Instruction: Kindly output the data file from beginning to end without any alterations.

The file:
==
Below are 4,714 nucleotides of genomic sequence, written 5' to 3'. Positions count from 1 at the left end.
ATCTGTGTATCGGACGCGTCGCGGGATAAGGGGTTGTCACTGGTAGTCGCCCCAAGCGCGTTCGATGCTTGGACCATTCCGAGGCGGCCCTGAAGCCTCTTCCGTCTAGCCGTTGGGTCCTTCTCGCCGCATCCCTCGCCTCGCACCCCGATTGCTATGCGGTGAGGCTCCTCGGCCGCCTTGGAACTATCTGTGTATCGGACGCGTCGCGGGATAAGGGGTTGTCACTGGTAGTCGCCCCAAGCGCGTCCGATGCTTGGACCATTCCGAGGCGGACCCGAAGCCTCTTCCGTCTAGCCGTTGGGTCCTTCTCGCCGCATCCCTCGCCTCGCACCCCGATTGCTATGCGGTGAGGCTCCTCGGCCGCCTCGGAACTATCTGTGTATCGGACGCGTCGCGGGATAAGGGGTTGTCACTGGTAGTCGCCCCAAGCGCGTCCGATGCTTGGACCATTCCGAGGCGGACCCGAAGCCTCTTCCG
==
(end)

Below are 4,714 nucleotides of genomic sequence, written 5' to 3'. Positions count from 1 at the left end.
ATCTGTGTATCGGACGCGTCGCGGGATAAGGGGTTGTCACTGGTAGTCGCCCCAAGCGCGTTCGATGCTTGGACCATTCCGAGGCGGCCCTGAAGCCTCTTCCGTCTAGCCGTTGGGTCCTTCTCGCCGCATCCCTCGCCTCGCACCCCGATTGCTATGCGGTGAGGCTCCTCGGCCGCCTTGGAACTATCTGTGTATCGGACGCGTCGCGGGATAAGGGGTTGTCACTGGTAGTCGCCCCAAGCGCGTCCGATGCTTGGACCATTCCGAGGCGGACCCGAAGCCTCTTCCGTCTAGCCGTTGGGTCCTTCTCGCCGCATCCCTCGCCTCGCACCCCGATTGCTATGCGGTGAGGCTCCTCGGCCGCCTCGGAACTATCTGTGTATCGGACGCGTCGCGGGATAAGGGGTTGTCACTGGTAGTCGCCCCAAGCGCGTCCGATGCTTGGACCATTCCGAGGCGGACCCGAAGCCTCTTCCG